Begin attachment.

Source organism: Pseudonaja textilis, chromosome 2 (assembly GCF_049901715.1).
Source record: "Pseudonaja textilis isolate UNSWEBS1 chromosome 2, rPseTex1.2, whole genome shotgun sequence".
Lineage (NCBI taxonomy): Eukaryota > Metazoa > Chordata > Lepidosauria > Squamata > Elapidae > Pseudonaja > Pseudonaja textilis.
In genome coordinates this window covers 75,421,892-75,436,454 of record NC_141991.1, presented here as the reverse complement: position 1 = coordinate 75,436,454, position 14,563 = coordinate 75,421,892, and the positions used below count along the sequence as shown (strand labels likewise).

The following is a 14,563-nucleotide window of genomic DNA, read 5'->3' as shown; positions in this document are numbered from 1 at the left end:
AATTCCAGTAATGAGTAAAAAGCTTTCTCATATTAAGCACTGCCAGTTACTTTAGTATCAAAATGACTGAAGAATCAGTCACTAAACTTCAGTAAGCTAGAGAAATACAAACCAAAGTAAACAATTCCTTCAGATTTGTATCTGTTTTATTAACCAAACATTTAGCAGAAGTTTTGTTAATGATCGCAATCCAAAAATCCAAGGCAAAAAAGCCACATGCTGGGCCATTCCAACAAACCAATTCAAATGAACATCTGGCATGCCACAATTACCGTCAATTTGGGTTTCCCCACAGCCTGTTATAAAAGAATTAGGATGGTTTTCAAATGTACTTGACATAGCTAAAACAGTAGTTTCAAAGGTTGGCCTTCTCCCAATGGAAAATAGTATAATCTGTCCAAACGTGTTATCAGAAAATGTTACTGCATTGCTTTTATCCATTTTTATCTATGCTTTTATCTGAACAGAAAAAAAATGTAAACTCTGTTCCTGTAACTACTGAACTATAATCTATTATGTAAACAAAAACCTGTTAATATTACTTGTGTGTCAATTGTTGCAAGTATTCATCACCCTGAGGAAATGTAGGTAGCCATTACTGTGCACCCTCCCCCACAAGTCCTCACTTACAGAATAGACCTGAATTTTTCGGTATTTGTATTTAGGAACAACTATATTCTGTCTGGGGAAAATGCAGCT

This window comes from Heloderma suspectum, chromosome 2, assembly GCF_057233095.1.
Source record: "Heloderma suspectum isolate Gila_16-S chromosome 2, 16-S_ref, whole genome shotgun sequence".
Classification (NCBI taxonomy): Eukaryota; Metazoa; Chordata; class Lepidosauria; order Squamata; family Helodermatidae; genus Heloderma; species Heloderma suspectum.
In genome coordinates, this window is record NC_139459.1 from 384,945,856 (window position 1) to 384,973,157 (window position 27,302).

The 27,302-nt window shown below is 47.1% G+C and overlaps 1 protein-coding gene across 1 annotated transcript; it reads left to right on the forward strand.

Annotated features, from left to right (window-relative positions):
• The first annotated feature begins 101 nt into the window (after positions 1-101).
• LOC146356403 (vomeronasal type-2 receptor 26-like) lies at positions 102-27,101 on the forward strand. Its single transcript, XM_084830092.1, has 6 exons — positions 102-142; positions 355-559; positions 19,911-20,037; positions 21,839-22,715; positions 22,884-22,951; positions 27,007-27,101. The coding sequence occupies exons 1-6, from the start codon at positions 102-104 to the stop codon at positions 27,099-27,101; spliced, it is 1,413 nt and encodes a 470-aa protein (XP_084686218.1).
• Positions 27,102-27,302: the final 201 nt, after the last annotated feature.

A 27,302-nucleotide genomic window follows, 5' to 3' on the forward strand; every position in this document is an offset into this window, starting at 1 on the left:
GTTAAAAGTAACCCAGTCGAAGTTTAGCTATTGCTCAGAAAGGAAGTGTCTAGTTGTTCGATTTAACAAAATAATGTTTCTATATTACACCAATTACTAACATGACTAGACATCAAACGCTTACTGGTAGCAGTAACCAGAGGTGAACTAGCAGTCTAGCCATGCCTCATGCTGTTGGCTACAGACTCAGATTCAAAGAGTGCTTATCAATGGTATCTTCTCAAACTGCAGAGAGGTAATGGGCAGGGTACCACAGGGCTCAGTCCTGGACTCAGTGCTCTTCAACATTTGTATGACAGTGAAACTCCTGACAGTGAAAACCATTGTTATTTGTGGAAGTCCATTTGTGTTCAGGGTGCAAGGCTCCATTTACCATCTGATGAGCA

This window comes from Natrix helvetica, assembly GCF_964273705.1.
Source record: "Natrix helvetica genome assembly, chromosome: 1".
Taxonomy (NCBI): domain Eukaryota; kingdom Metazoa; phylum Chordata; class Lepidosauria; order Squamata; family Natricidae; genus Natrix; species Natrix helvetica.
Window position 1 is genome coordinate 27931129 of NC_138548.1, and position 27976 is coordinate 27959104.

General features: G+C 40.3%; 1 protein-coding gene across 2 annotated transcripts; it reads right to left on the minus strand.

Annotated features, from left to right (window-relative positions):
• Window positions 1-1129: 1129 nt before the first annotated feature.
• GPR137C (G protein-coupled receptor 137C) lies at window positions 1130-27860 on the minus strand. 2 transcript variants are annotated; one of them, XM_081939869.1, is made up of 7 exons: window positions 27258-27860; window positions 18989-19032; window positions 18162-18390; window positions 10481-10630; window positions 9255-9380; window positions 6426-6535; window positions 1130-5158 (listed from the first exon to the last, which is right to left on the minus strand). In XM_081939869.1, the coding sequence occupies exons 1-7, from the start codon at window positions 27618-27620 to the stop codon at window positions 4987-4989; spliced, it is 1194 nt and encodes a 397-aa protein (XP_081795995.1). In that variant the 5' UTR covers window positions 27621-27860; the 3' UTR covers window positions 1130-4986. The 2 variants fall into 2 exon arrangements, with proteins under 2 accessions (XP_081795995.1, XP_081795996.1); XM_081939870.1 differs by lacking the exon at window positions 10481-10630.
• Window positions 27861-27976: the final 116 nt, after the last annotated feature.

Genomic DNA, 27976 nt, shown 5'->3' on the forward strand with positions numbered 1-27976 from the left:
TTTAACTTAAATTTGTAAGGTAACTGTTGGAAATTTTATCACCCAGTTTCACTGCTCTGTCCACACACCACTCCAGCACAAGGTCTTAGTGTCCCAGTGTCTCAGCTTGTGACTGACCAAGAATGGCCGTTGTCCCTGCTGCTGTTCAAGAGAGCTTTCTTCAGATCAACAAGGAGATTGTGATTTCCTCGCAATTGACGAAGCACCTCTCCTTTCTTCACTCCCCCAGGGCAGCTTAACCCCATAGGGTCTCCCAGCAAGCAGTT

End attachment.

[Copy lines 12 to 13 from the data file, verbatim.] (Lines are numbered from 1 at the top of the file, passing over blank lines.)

Annotated features, from left to right (window-relative positions):
• The first annotated feature begins 101 nt into the window (after positions 1-101).